Croft, who is a Suwannee County 4-H member, ended up cooking the winning steak, which the judges said was both tender and flavorful. Her win qualified her for the State Championship 4-H Tailgating Contest, where she and 29 other youth will demonstrate mastery of cooking safety and grilling techniques.

The University of Florida Institute of Food and Agricultural Sciences will host the contest on September 10 at the Straughn IFAS Extension Professional Development Center on the UF campus. The Straughn Center is located at 2142 Shealy Drive, Gainesville, FL 32611. Check-in begins at 8 a.m., and grilling starts at 9 a.m. Contestants have 2 ½ hours to prepare and submit their meat for judging.

Winn Dixie Supermarkets and its supplier, National Beef, as well as Sonny’s BBQ, have sponsored the event. First and second place winners in each category will received $1,500 and $1,000 scholarship prizes toward tuition at a public university, said Chad Carr, UF/IFAS Extension meat specialist, associate professor of animal sciences and co-organizer of the event.

Attendees can compete in one of four categories: beef, pork, poultry or seafood. When their protein arrives at the judge’s table, it will be evaluated on more than taste and texture, said Carr. “They need to show creativity. If someone cooks a filet and it’s tender, that’s no surprise. But if someone cooks a tender chuck steak, that’s quite an accomplishment,” he said.

However, “participants will be assessed not only on their finished product, but also on their knowledge of their recipe, as well as food and fire safety,” Carr said.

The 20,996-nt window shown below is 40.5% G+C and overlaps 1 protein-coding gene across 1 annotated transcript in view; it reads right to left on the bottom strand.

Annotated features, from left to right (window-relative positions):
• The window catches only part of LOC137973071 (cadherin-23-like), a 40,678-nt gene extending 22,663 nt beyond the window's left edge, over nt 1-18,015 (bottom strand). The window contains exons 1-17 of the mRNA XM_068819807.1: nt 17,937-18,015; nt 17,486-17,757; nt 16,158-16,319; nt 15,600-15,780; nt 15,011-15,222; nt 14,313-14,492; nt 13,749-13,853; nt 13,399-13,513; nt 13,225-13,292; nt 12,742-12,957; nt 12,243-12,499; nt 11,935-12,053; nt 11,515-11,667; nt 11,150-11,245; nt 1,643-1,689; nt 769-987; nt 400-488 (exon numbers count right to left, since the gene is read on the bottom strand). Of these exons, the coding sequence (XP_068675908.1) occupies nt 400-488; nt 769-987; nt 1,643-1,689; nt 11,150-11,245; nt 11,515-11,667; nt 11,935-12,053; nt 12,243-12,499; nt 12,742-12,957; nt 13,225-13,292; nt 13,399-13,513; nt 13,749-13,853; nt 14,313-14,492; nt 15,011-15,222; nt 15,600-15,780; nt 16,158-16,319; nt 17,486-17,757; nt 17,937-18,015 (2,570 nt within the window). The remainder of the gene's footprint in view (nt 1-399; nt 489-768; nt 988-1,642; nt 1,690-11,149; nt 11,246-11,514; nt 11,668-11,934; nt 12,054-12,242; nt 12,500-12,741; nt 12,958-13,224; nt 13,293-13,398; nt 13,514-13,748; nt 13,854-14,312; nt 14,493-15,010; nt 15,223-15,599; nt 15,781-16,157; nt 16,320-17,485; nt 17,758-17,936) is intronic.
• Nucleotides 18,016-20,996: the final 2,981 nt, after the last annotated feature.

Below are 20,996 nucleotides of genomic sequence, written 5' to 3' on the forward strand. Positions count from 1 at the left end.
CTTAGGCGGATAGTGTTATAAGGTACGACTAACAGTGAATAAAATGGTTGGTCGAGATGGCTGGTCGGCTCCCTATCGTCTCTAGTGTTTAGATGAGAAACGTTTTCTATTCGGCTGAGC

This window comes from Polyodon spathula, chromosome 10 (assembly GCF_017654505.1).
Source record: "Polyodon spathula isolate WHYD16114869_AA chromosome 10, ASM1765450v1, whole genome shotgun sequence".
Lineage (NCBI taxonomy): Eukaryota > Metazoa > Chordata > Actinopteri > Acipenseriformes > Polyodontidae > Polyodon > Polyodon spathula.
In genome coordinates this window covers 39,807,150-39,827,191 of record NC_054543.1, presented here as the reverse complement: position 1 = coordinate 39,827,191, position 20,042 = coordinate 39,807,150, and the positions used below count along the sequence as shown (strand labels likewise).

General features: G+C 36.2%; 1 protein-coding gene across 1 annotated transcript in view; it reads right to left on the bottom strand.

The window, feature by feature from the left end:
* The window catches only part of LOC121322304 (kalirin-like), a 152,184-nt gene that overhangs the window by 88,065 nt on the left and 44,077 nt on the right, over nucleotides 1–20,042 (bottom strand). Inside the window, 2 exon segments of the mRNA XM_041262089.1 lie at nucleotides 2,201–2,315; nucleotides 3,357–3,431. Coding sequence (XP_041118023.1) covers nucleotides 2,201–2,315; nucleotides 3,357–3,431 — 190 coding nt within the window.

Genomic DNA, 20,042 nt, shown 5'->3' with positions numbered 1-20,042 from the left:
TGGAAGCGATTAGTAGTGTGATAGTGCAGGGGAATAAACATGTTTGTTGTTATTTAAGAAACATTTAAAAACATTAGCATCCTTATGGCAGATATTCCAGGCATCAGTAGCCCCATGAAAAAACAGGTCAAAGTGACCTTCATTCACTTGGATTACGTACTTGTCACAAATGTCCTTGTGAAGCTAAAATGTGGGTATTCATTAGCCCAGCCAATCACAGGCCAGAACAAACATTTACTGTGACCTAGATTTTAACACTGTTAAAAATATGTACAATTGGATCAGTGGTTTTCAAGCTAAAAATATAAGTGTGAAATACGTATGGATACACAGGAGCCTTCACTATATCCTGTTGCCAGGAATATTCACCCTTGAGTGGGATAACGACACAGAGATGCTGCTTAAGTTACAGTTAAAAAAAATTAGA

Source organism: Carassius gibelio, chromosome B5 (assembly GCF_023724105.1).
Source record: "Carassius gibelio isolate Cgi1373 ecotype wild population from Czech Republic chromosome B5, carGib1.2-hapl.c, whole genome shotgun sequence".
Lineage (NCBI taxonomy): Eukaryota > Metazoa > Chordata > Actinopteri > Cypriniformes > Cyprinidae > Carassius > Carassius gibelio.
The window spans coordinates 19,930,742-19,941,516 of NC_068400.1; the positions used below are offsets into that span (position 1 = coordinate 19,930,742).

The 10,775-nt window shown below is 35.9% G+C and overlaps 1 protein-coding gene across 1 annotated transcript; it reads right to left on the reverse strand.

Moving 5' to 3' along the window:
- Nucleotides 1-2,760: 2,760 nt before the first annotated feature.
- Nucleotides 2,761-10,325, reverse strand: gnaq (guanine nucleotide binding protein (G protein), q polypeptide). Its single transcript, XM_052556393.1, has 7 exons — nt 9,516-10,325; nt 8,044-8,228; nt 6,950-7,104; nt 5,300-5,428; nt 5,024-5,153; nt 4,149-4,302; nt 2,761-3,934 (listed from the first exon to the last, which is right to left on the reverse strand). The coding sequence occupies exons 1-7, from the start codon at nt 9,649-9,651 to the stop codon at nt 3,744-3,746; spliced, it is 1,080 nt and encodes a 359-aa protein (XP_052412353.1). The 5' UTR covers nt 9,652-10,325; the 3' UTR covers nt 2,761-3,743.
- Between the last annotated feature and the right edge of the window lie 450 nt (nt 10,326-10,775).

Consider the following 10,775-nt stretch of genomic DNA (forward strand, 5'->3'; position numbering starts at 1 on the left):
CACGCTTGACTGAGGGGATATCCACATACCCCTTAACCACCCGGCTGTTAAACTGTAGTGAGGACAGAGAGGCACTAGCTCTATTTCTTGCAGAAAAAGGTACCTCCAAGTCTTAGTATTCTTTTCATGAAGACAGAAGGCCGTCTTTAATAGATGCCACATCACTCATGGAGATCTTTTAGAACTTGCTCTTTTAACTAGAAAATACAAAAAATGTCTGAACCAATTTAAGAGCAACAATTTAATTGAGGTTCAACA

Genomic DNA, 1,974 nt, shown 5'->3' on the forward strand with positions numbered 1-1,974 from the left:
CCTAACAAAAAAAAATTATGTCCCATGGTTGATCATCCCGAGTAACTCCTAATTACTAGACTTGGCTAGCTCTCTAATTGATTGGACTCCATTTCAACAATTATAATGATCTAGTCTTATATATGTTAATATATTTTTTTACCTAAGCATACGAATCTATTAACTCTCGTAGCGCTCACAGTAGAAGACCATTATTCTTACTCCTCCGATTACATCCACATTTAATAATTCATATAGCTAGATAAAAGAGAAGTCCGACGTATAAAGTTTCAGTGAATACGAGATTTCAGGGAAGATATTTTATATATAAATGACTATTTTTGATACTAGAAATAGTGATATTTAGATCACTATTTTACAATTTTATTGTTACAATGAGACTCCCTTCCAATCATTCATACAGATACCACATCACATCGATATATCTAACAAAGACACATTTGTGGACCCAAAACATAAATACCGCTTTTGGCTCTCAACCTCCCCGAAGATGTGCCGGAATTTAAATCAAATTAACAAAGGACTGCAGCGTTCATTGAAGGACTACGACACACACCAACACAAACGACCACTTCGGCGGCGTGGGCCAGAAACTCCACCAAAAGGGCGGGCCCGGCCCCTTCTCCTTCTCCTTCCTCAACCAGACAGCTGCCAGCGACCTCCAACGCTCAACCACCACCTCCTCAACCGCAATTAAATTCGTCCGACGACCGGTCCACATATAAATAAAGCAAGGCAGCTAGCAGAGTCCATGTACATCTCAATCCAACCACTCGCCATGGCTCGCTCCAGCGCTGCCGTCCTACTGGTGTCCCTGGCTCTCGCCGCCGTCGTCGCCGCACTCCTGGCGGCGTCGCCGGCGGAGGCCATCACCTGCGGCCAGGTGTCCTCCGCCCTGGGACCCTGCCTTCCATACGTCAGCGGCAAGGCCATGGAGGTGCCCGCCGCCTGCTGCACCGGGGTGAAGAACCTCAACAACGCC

Before she started practicing for the competition, Croft said she didn’t know much about how to stay safe while grilling. “I didn’t know how different temperatures affected how well-done a steak is, or that meat has to be stored below a certain temperature to prevent bacterial growth,” she said.

The day of the competition, judges will verify that all participants’ proteins are covered and stored below 40 degrees Fahrenheit before cooking and that they have reached safe internal temperatures after they come off the grill.

“A cooking contest like this teaches many life skills, such as knowing how to buy and prepare a meal safely and incorporating lean protein into the diet,” said Brian Estevez, 4-H agent with UF/IFAS Extension Suwannee County and co-organizer of the event. The Tailgating Contest also introduces 4-H members to food and animal sciences, as well as possible careers in these fields, he explained.

One skill that Croft has been working on is becoming more comfortable cooking in front of other people—especially people who are judging her food. “I’ve learned a lot about performing under pressure,” she said.

By: Samantha Grenrock, 352-294-3307, grenrosa@ufl.edu

Sources: Chad Carr, 352-392-1981, chadcarr@ufl.edu